The federal department of transportation may protest at the removal of a core interstate freeway it built. That said, the federal department of transportation is quickly finding itself financially insolvent as its gas tax revenues dwindle, in large part due to cars becoming more efficient and less reliant on gasoline. Meanwhile, Congress has shown little interest in implementing other road user fees high enough to fully compensate; it used gimmicks to fund the last federal transportation package. In other words, the federal department of transportation may not be in a position to protest or require the maintenance of its many overbuilt arteries.

The beauty of this plan is that I-90 and SR-520 still serve cross-Lake Washington traffic and feed the freeways headed out of Seattle. It’s actually fairly conservative. We keep some freeways in Seattle, mostly north of the Ship Canal and south of the stadiums, but eliminate them where they do most harm and squander valuable land most egregiously. We’d also have the extravagant Bertha-drilled tunnel to feed SR-99 traffic relatively unobtrusively, if expensively, through our downtown core. (That is assuming the tunnel is completed–the tunnel is about half done, even if the source of the funding to finish off the project is in legal limbo.)

This rendering hints at what Patano has in mind for the freeway cap in East Lake where I-5 is elevated. It appears the protected bike lane would be at street level and the park seven stories above. (Patano Studio Architecture)
This rendering for a freeway lid in Eastlake shows the limitations of the lidding approach: even after expensive mitigation, it’s still not a high quality urban space and there’s minimal east-west connectivity. (Patano Studio Architecture)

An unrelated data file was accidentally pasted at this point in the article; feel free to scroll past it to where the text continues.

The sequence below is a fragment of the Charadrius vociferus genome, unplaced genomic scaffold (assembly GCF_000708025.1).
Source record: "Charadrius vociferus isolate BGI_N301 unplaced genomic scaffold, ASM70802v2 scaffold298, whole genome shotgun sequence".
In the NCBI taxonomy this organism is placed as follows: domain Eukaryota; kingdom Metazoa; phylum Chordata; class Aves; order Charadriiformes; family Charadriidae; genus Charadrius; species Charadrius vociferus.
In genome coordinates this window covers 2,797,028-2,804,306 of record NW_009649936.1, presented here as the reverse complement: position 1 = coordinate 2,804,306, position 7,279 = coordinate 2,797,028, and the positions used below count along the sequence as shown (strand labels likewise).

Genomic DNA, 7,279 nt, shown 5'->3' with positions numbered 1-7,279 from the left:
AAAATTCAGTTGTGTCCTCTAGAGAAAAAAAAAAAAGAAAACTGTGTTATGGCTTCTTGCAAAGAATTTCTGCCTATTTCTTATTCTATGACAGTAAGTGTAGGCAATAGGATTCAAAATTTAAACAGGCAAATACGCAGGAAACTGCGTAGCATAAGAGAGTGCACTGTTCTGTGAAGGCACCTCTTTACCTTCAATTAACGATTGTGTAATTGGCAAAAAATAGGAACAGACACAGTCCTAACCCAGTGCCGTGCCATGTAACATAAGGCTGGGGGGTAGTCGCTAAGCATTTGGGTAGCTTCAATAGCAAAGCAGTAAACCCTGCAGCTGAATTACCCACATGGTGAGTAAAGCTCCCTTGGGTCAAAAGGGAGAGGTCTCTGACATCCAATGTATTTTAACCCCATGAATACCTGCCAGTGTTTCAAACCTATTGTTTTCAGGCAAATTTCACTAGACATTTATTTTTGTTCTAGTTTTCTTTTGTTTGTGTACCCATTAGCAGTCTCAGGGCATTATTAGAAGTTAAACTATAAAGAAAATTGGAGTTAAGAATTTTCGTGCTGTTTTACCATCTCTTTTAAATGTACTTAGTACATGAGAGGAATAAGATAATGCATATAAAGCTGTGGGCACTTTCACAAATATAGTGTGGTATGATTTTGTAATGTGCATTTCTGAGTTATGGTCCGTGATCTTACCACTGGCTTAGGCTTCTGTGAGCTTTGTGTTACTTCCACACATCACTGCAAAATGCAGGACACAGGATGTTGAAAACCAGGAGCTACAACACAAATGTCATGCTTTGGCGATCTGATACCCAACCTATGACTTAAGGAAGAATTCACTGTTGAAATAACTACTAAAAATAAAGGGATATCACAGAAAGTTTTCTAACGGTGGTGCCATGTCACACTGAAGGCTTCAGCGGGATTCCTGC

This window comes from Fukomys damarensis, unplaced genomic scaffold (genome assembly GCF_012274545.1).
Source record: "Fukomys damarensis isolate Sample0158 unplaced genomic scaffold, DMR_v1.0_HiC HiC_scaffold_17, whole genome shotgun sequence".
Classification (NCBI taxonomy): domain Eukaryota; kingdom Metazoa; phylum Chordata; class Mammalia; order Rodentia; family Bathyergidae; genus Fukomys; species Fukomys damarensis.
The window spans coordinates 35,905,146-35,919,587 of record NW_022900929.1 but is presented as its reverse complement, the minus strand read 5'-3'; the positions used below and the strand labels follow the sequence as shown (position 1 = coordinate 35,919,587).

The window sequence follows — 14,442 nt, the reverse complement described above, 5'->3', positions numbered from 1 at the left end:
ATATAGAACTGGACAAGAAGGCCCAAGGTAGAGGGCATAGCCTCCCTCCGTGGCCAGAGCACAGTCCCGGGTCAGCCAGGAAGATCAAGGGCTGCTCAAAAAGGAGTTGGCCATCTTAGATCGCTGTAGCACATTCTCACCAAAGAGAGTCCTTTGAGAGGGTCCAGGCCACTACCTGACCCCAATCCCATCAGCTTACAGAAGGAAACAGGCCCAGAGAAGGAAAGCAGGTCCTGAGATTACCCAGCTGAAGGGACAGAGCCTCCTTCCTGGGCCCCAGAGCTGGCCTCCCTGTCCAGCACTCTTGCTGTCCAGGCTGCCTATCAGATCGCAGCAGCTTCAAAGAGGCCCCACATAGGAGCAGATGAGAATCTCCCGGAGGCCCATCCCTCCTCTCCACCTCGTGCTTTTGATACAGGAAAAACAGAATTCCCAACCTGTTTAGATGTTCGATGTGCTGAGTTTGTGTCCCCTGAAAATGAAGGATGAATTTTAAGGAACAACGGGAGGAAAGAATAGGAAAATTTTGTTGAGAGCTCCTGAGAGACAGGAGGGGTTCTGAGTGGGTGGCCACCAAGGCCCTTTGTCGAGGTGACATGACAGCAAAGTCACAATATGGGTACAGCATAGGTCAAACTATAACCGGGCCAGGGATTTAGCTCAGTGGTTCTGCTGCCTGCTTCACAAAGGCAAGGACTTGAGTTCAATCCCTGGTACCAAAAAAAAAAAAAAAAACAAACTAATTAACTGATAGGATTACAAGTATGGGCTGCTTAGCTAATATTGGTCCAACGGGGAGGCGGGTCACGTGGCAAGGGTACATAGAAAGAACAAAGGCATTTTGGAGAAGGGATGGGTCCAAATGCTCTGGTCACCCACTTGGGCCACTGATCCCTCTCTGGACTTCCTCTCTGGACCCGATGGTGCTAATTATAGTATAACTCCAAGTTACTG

Plans to lid I-5 Downtown are intriguing but they add a billion-dollar-plus project onto a multi-billion dollar maintenance overhaul. It’s not inconceivable money could be secured, but it’s also not fiscally prudent next to the more salubrious and human-friendly option of not rebuilding the freeway where it never should have been in the first place. Lids also need to be reinforced at significant expense to support dense housing overhead. Simply eliminating I-5 and restoring the street grid means we can build as high as we want on the salvaged land.

The Downtown section is already adjacent to 40-story towers or soon to be. Imagine 40-plus-story towers taking the place of bumper-to-bumper automobilia doing little good to anyone but belching pollution into some of our most densely populated neighborhoods. While we are being ambitious, imagine high speed rail linking us to Portland and Vancouver running in a cut and cover tunnel where I-5 once ran. I-5 provides real estate that is straight enough to run high speed rail, which, in an era of priced carbon, will be very competitive with airline travel. That represents the future much more so than freeways in urban cores.

The City Council just saw fit to preserve a section of the “Ramps to Nowhere” for the next completed R.H. Thomson Freeway. Supporters said they wanted to commemorate the citizen activists who prevented an expressway from blasting through the Central District and Montlake. That was a worthy fight, and I can buy the argument it’s worth a memorial.

That said, let’s not only nourish ourselves with nostalgia. Let’s continue our worthy fight against urban freeways. We can undo the wanton freeway-building damage of the past. I-5 doesn’t need to blast through our city center. We Seattleites wiped the R.H. Thomson Expressway off the map; we can do the same for I-5.

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Article Author
Executive Director

Doug Trumm is The Urbanist's Executive Director. An Urbanist writer since 2015, he dreams of pedestrianizing streets, blanketing the city in bus lanes, and unleashing a mass timber building spree to end the affordable housing shortage and avert our coming climate catastrophe. He graduated from the Evans School of Public Policy and Governance at the University of Washington. He lives in East Fremont and loves to explore the city on his bike.